If you want to understand how an injection mold operates, you must first become familiar with the tool's features and functions. This is a quick guide for those who want to learn the fundamentals of injection molding tools. If you'd like even more information, you can read our comprehensive guide. An ABS Plastic Molds is one of the custom-machined tools used in plastic injection molding to shape molten plastic into plastic products. These molds are created by manufacturers for the specific plastic products that they will be manufacturing.

The two-plate injection mold is the most commonly used type of plastic injection molding company. Other types of injection molds are available as well. The two-plate tool is composed of two major components: the injection mold (A Plate) and the ejector mold (B Plate). These plates are attached to platens and held together with the help of a clamping unit. When these plates are joined together to form the {anchor}, a natural divide or split occurs, which is referred to as the parting line.

The Injection Mold (also known as the A Plate)
The {anchor} (also known as the A Plate) is the point at which molten plastic is transferred from the injection unit to the injection mold. The sprue bushing is the opening or entrance to the injection mold (A Plate). The sprue bushing is attached to the sprue, which is a passageway that directs molten plastic to the runners. Runners are tunnels or channels that connect the sprue to the gates or entrances of the cavity image. Runners guide the molten plastic into the cavity image.

 

 

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Image of the Cavity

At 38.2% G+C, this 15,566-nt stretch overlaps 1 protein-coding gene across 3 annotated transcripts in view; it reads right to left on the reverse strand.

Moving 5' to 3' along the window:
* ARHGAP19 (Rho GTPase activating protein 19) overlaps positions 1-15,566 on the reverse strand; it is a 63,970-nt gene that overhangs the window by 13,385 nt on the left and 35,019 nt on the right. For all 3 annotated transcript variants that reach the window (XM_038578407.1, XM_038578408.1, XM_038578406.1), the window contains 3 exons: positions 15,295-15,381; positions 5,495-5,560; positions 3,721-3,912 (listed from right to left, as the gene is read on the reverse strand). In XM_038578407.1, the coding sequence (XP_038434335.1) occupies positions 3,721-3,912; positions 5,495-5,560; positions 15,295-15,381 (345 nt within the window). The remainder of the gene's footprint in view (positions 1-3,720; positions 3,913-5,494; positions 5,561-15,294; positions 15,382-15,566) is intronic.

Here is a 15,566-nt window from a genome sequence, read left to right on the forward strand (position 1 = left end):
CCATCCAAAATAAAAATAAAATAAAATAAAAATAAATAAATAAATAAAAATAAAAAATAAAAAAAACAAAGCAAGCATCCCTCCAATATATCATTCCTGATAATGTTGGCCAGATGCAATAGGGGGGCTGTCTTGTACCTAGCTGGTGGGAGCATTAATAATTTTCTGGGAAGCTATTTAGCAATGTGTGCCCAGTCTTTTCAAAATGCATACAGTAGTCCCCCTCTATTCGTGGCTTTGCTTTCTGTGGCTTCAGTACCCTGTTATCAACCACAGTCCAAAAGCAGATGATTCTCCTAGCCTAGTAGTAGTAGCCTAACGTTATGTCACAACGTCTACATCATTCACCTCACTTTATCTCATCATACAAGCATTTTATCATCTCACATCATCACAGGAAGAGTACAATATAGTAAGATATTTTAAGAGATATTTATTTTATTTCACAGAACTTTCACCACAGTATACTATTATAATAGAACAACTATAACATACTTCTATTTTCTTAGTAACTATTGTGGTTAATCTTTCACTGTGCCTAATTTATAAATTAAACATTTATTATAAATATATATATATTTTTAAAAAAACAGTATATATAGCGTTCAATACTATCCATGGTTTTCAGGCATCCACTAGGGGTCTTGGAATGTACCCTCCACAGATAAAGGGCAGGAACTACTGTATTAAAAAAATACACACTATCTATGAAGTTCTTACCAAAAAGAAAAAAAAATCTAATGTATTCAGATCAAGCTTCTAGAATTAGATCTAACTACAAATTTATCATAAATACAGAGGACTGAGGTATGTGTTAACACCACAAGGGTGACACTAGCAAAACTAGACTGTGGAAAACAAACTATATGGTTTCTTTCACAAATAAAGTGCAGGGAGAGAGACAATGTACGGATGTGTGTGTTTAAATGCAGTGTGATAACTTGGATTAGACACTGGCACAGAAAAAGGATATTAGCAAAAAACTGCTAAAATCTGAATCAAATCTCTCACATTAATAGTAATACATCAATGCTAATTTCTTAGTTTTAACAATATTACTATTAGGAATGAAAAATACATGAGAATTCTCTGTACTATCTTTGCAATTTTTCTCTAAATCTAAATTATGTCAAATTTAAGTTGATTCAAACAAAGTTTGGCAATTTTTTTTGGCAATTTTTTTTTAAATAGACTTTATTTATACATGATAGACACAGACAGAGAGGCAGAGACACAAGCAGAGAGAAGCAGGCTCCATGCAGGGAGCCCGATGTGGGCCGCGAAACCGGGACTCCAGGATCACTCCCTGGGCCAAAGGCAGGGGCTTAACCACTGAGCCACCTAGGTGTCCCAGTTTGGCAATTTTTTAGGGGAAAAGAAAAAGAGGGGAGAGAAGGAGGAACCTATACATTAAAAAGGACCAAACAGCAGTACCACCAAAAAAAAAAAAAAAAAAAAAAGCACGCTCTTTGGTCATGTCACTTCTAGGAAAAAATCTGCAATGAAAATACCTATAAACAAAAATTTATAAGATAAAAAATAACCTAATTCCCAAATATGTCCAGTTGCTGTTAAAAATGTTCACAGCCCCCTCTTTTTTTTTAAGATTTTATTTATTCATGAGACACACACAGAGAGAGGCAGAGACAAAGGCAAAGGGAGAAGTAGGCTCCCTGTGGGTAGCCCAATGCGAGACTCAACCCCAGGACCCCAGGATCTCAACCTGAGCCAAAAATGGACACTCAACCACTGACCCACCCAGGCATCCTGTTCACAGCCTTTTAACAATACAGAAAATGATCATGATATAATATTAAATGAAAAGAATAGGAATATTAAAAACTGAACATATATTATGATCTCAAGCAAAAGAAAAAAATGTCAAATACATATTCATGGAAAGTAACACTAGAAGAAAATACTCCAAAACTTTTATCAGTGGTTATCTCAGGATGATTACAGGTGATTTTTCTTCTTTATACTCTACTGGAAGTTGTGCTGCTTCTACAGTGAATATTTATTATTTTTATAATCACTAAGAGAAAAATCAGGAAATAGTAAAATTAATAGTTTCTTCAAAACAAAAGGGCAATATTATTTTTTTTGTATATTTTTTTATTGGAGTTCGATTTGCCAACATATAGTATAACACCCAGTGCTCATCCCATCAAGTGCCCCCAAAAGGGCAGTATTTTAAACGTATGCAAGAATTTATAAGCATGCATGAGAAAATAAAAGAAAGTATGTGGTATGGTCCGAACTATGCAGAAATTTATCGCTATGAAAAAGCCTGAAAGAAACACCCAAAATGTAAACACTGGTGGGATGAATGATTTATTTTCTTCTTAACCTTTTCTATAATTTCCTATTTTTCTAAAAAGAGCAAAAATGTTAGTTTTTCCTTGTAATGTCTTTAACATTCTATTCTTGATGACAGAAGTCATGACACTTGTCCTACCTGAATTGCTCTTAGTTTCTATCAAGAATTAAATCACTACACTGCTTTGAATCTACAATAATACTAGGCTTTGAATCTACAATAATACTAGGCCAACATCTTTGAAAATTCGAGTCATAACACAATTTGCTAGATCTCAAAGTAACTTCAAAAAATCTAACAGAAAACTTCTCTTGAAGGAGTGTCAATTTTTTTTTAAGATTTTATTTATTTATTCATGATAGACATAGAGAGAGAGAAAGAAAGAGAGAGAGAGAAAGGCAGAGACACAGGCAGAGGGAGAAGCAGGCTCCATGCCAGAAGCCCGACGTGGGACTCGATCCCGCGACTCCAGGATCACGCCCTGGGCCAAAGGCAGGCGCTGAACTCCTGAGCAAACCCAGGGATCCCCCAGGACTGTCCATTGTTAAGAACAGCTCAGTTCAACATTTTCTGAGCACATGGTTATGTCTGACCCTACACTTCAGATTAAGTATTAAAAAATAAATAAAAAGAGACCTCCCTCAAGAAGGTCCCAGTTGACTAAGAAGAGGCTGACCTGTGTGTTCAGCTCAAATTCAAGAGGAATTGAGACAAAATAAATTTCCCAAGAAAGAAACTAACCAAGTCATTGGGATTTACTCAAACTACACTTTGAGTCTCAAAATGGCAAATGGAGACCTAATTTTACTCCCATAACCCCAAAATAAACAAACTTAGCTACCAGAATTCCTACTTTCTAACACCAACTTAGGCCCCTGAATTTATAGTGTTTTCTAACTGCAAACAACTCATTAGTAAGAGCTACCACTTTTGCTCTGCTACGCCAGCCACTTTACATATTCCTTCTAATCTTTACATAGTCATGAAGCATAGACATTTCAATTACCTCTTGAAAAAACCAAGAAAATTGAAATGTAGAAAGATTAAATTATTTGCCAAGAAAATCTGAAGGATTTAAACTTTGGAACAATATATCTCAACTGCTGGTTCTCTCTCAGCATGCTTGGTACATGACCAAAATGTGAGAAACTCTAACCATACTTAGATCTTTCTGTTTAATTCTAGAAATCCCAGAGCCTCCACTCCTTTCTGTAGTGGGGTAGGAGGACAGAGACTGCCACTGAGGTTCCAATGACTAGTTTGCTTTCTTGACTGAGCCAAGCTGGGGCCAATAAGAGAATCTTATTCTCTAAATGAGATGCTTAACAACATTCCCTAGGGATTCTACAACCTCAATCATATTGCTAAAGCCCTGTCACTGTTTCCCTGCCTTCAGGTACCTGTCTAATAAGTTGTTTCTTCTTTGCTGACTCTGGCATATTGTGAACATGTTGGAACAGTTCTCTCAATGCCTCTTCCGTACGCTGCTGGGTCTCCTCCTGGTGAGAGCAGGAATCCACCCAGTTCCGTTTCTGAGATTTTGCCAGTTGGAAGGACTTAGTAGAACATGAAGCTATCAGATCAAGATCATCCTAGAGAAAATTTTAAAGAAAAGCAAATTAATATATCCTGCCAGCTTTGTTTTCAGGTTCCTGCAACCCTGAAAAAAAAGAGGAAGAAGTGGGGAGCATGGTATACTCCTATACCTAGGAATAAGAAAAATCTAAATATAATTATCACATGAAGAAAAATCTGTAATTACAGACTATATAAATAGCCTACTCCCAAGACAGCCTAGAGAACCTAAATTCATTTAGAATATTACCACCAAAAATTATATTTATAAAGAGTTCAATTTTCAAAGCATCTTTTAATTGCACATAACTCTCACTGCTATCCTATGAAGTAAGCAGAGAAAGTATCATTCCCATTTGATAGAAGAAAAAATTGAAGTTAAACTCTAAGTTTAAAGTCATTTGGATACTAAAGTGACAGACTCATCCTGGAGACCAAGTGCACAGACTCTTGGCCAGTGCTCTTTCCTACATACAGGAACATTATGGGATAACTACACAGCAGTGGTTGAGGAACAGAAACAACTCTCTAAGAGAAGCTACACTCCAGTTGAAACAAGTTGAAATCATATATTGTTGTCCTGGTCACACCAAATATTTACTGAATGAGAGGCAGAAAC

The cavity image is an empty space within the injection mold that is used to form the shape of the desired plastic product. Injection molds can have a single cavity or multiple cavities. A single impression cavity mold is an injection mold tool that has only one cavity image. A mold that has two or more cavity images will be referred to as a multiple impression cavity mold. Some molds can have over one hundred and twenty-eight cavity images, which is quite a lot.

The Ejector Mold (B Plate) is a plastic ejector mold.
The ejector mold (also known as the B Plate) is the exit point through which the plastic product is ejected from the injection mold. When the plastic product is complete, the clamping unit slides the ejector mold (B Plate) away from the injection mold (A Plate), allowing the injection mold to be opened. As the mold opens, circular pins known as ejector pins push the plastic product out of the injection mold. Injection molds, by their very nature, leave marks on the plastic products that they produce.

The walls of the ejector mold (B Plate) are tapered to ensure that the plastic product ejects properly. The draft angle is the angle at which the draft is made. If there is no draft angle and the walls are 90 degrees, the plastic product will scrape against the walls of the ejector mold (B Plate) and will have difficulty ejecting. This may result in damage to the mold as well as to the molded plastic. With a draft angle, the molded plastic is easily ejected because the walls will not make contact with each other and air will rush in to break the vacuum seal.

What Comes Next
Now that you are familiar with all of the intricate components of an injection molding tool, the next step is to learn about the tooling process.